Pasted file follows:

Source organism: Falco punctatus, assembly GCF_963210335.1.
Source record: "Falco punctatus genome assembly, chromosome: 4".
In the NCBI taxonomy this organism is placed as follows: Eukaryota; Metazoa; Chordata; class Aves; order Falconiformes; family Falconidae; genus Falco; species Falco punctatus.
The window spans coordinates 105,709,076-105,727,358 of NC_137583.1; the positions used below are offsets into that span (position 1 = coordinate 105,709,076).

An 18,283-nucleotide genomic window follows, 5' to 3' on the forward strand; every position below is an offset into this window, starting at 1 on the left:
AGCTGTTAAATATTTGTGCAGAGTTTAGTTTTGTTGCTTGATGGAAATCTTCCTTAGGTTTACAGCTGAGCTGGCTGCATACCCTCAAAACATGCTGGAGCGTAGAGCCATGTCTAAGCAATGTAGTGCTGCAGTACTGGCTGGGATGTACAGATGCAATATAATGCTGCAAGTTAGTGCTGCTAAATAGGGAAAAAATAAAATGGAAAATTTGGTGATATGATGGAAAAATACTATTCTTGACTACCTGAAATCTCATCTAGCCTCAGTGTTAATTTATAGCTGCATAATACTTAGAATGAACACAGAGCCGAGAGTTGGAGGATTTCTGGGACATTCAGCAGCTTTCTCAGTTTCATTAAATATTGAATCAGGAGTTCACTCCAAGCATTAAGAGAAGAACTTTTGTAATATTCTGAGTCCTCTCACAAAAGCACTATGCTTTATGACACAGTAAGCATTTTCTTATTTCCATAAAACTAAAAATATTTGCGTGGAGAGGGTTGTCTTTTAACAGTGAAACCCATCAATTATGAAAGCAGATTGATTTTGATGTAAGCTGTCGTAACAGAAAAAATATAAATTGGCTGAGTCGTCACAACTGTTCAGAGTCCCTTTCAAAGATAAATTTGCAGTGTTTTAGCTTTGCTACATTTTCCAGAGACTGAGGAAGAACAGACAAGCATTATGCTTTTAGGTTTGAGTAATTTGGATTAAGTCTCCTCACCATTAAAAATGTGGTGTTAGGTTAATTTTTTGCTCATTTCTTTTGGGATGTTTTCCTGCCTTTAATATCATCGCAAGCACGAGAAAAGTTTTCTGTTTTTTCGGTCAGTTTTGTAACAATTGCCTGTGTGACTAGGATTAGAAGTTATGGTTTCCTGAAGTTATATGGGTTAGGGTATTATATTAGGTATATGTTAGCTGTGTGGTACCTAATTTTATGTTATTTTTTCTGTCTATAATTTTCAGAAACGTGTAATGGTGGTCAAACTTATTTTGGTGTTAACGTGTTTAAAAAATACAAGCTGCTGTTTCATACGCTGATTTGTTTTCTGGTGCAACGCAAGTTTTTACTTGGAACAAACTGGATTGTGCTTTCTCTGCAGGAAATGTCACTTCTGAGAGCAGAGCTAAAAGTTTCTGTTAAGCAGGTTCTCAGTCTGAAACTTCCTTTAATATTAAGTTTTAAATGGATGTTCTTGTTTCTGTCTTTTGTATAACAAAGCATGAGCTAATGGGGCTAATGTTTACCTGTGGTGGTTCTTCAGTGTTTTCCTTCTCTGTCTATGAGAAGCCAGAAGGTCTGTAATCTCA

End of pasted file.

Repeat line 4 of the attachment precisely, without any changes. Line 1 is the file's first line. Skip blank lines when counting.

The window spans coordinates 105,709,076-105,727,358 of NC_137583.1; the positions used below are offsets into that span (position 1 = coordinate 105,709,076).